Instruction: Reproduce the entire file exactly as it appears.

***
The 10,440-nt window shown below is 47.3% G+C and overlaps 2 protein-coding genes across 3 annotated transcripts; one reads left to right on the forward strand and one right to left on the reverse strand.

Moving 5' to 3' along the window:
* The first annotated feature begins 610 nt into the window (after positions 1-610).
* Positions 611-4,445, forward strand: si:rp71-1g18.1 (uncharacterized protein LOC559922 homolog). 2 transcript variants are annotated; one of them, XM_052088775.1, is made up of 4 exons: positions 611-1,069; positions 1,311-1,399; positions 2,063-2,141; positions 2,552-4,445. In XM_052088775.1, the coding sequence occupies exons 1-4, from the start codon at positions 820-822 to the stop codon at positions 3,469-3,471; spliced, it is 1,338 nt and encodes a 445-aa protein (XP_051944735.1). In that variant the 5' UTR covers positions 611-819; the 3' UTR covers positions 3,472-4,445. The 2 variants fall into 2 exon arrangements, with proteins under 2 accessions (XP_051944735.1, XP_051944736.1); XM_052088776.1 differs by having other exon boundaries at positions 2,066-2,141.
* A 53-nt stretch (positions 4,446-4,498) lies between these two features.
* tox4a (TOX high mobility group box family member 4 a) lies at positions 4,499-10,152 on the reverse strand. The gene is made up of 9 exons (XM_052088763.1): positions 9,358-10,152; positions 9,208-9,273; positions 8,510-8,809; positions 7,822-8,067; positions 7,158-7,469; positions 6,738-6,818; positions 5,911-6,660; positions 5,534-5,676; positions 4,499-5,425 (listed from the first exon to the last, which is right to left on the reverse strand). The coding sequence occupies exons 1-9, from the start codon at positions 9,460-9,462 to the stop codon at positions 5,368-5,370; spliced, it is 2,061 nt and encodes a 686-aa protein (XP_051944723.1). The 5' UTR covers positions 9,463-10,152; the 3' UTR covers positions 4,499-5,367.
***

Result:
The 10,440-nt window shown below is 47.3% G+C and overlaps 2 protein-coding genes across 3 annotated transcripts; one reads left to right on the forward strand and one right to left on the reverse strand.

Moving 5' to 3' along the window:
* The first annotated feature begins 610 nt into the window (after positions 1-610).
* Positions 611-4,445, forward strand: si:rp71-1g18.1 (uncharacterized protein LOC559922 homolog). 2 transcript variants are annotated; one of them, XM_052088775.1, is made up of 4 exons: positions 611-1,069; positions 1,311-1,399; positions 2,063-2,141; positions 2,552-4,445. In XM_052088775.1, the coding sequence occupies exons 1-4, from the start codon at positions 820-822 to the stop codon at positions 3,469-3,471; spliced, it is 1,338 nt and encodes a 445-aa protein (XP_051944735.1). In that variant the 5' UTR covers positions 611-819; the 3' UTR covers positions 3,472-4,445. The 2 variants fall into 2 exon arrangements, with proteins under 2 accessions (XP_051944735.1, XP_051944736.1); XM_052088776.1 differs by having other exon boundaries at positions 2,066-2,141.
* A 53-nt stretch (positions 4,446-4,498) lies between these two features.
* tox4a (TOX high mobility group box family member 4 a) lies at positions 4,499-10,152 on the reverse strand. The gene is made up of 9 exons (XM_052088763.1): positions 9,358-10,152; positions 9,208-9,273; positions 8,510-8,809; positions 7,822-8,067; positions 7,158-7,469; positions 6,738-6,818; positions 5,911-6,660; positions 5,534-5,676; positions 4,499-5,425 (listed from the first exon to the last, which is right to left on the reverse strand). The coding sequence occupies exons 1-9, from the start codon at positions 9,460-9,462 to the stop codon at positions 5,368-5,370; spliced, it is 2,061 nt and encodes a 686-aa protein (XP_051944723.1). The 5' UTR covers positions 9,463-10,152; the 3' UTR covers positions 4,499-5,367.